Access To Arasaka - Orbitus
IDM, Glitch A new digital EP from the celebrated Access to Arasaka, naturally this time it's an even more varied outing than his previous album release from 2010, 'Void'. It's a curious thing to watch this act progress as it's done on a couple of levels. There are the casual listeners who gauge what he does strictly in terms of his full length work eg: 'Metax', 'Oppidian' and 'Void', all nice and tidily summed up. Consumed and then tucked away smugly... but somewhere between these opus', in the spaces not observed, there are these exquisitely precise morsels where one finds the meat of the matter. This is the seventh EP done by the band and it does not pick up from where 'Void' left off, no, this is a continuation of what was begun on 'Null' which also was from last year but was quite different from the record most checked out.

Access to Arasaka appears to save his most eclectic and abstract tracks for these abridged works which sneak out with little or no notice. Check out his website and you can hunt many of them down but be warned: it may sound like the same artist but he's switched on the overdrive setting. Take 'Orbitus' for example. On the face value of just it's name alone you'd expect interstellar themes to permeate it but more than anything it is the insidious nature of technological breakdown that I take away from the leisurely drop offs and bizarrely crafted, dare I say it: song structures. There's quite a bit of room to stretch out and drink in what's going on, the scope of this thing is incredibly vast. One's ears drift through the emptiness of a city in the early morning hours, flickering lights dancing off the panes of polarized glass between skyscrapers.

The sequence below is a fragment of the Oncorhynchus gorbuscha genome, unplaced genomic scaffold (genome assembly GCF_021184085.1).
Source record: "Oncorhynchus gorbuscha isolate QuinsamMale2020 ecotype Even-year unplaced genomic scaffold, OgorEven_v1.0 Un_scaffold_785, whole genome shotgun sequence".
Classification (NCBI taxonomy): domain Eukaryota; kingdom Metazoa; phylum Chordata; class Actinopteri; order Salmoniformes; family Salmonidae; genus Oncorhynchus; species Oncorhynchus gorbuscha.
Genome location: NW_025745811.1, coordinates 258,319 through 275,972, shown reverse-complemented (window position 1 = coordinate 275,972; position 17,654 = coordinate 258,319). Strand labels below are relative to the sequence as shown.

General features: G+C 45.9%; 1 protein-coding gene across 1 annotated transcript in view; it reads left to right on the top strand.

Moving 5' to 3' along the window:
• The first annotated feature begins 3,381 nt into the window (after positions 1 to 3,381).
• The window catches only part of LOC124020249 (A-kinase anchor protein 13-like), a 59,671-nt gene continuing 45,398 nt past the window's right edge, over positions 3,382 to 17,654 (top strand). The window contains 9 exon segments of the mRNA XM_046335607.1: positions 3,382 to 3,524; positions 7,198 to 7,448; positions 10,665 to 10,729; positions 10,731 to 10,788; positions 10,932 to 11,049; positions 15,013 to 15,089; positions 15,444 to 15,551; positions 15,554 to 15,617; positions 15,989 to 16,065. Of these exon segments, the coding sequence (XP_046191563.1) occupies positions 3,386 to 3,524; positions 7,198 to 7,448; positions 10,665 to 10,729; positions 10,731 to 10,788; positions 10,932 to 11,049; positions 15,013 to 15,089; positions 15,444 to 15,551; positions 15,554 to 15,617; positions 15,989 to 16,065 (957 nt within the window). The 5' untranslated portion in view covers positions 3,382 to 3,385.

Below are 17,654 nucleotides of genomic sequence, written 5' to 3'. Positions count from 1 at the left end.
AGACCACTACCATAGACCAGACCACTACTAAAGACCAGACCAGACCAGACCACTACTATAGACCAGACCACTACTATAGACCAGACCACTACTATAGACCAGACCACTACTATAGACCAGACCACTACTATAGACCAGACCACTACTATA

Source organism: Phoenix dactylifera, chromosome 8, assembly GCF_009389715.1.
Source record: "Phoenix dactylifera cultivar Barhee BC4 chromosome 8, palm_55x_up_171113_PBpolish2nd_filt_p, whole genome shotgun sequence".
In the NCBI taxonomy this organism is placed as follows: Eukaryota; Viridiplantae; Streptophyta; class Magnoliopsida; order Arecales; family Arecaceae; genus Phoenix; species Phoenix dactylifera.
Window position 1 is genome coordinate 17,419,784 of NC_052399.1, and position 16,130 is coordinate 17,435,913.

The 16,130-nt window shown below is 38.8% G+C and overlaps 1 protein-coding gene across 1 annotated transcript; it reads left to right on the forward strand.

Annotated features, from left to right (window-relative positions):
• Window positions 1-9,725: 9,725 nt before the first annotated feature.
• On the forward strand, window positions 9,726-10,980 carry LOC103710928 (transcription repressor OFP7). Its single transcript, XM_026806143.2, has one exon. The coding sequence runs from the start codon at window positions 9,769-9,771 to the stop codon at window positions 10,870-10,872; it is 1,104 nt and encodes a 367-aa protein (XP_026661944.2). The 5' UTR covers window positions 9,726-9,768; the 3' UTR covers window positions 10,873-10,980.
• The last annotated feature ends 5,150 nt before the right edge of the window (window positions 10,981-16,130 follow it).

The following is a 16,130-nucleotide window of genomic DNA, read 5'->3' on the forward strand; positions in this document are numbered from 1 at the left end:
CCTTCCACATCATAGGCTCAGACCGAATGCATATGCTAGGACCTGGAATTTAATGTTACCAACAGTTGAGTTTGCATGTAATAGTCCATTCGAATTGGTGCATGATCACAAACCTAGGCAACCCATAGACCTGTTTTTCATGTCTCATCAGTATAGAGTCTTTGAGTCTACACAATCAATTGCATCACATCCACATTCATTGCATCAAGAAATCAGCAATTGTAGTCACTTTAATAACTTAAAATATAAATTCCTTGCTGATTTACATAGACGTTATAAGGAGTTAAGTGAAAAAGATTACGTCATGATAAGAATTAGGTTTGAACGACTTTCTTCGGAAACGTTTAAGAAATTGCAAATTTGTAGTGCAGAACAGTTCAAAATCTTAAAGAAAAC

I know I'm in the minority here but Access to Arasaka are rapidly becoming the darker, unpredictable cousin of Autechre. Each new release is further and further away from what he has done in the past and a lot of it is actually less music than it is purely composed to define the surroundings and even provide counterpoint to the ambient backdrop you encounter in day to day life: the lull of traffic signals switching over when no one else can detect them, the echoing of rain off the quiet streets when the last of the suburban dwellers have lurched home. An entire microcosm is waiting to be discovered and somehow, uncannily, Access to Arasaka have given us a soundtrack for it.

The analogy of what this act do being comparable to a Russian doll is more than apt, there are layers upon layers, worlds within worlds. The patterns appear static at first listen but just sit still for a short while, quiet your mind... and these same stoic compositions begin to move, their talismans rise up to the surface and arrange themselves in a vaguely familiar fashion and yet at the same time you will be shown a bit more of the strangely inviting place this one man's mind occupies which you hadn't thought could be, ehem, accessed.
4
Brutal Resonance

Access To Arasaka - Orbitus

8.0
"Great"
N/A
Electroracle
Released 2011 by Tympanik Audio